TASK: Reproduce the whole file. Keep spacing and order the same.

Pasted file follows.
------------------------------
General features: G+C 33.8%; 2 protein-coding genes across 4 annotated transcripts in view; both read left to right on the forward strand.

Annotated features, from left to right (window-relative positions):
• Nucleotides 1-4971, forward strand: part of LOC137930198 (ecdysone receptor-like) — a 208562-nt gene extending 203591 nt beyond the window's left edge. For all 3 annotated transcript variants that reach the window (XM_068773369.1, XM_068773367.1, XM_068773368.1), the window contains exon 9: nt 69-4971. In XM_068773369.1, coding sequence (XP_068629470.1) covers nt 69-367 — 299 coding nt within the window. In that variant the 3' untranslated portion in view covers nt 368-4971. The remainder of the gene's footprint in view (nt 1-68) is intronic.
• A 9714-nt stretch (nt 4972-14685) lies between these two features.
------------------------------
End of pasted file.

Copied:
General features: G+C 33.8%; 2 protein-coding genes across 4 annotated transcripts in view; both read left to right on the forward strand.

Annotated features, from left to right (window-relative positions):
• Nucleotides 1-4971, forward strand: part of LOC137930198 (ecdysone receptor-like) — a 208562-nt gene extending 203591 nt beyond the window's left edge. For all 3 annotated transcript variants that reach the window (XM_068773369.1, XM_068773367.1, XM_068773368.1), the window contains exon 9: nt 69-4971. In XM_068773369.1, coding sequence (XP_068629470.1) covers nt 69-367 — 299 coding nt within the window. In that variant the 3' untranslated portion in view covers nt 368-4971. The remainder of the gene's footprint in view (nt 1-68) is intronic.
• A 9714-nt stretch (nt 4972-14685) lies between these two features.